The night before I would see my students in person for the last time, I gave a lot of thought about what to say to them. My decision became a simple one. The best thing I could offer was a sense of calmness. Ironically, I had just recently taught about President Franklin Delano Roosevelt’s famous “We have nothing to fear but fear itself” speech delivered during the dark days of World War II. Turns out my approach of emulating the late President’s message was the right call.

After classes, several students thanked me for a reassuring demeanor. They mentioned that some of my colleagues were ranting on about the governor’s decision to shut down the physical classrooms or complaining about the ways the preparations were handled. That was not the time to add to student’ already heightened anxiousness.

Perhaps some of my real-life experiences prepared me to be “the voice of reason”. My parents were alive during World War II. In fact, my dad served with the Coast Guard. When I was growing up, they shared many stories of coping with a serious situation in everyday life. My college years were the times of the Vietnam War. I received number 12 in the draft lottery. As an 18-year-old man, I would have been fighting a war in a faraway land except that President Richard Nixon pulled the United States out of that conflict. Fortunately, I never had to put down my books and pick up a soldier’s gun. And in my television news years, before I became a “scholarly professor,” I covered 9-11.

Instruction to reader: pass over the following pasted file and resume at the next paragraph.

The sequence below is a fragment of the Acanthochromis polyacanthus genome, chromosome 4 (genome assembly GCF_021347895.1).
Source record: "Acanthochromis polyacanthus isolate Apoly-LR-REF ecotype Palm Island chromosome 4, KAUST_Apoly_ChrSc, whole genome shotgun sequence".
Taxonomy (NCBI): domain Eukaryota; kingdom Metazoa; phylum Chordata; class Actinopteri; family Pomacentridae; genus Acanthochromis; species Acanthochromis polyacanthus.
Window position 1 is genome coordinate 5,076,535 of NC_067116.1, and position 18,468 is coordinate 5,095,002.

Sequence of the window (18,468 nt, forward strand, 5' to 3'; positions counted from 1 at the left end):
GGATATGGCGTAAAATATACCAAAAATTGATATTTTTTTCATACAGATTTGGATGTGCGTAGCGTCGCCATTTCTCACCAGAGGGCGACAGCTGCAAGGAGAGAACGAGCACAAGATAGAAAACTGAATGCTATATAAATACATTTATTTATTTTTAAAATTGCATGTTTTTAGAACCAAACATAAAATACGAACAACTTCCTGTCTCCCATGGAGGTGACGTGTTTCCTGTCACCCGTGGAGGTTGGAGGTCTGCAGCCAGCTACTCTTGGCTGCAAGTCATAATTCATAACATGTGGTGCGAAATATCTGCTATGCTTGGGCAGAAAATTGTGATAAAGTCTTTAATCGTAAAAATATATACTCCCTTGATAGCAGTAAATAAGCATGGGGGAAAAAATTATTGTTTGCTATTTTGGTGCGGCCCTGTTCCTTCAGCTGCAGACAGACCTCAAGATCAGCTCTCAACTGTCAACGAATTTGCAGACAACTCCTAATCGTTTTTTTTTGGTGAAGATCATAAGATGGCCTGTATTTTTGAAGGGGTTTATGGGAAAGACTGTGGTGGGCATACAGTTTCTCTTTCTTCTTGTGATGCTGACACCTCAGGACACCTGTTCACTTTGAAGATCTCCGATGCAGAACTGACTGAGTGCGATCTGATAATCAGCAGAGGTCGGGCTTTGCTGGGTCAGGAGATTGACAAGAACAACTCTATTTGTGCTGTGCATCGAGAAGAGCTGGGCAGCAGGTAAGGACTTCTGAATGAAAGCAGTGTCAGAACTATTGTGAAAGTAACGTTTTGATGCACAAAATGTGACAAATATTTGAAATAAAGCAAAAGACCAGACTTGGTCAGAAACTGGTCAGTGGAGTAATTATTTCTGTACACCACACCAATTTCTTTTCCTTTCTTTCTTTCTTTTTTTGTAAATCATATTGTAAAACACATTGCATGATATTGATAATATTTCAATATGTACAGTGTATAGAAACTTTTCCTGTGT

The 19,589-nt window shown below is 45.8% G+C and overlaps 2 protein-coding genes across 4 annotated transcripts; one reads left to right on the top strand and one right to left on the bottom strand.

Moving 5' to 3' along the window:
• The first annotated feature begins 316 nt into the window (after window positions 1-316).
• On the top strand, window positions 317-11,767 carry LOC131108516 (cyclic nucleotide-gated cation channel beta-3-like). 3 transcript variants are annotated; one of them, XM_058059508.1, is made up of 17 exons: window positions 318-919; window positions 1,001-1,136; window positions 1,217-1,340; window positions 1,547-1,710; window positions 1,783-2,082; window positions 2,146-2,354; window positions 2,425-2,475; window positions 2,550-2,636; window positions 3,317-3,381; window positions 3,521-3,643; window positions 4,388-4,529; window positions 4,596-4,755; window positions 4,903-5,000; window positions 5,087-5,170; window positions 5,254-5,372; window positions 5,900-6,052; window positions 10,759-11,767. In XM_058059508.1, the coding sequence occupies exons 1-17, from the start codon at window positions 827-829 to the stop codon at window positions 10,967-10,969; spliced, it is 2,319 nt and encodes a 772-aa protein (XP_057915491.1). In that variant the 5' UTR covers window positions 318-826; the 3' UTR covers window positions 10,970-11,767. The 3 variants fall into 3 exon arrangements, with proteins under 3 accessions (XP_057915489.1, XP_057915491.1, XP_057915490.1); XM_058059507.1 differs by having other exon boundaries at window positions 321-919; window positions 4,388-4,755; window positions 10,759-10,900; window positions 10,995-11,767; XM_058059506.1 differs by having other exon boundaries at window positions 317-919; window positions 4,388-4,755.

Most college students weren’t even alive at the time at the time of 9-11. Until the coronavirus came along, this generation has never really experienced a national hardship. Yet now they are quickly finding out the many ways it’s impacting them beyond their academic life. Most of my students need to work. Upon arriving home, they discover they’re competing with adults who’ve either lost jobs or had their hours reduced. Just a few more worries to the adjustment period.

Thankfully, the new arrangements came into play just as we were about to begin our spring break. It gave the students a chance.to get somewhat settled. On week later it begins — the world of online learning. Even with the abundant training our faculty and staff received on the technology tools to tap into, I’m sure almost everyone had apprehensions about what was to come. Again, I was determined to bring a sense of calmness to the live online classroom. My mission: keep it light without sacrificing the seriousness of what I was teaching. Some of the upcoming moments did the job for me!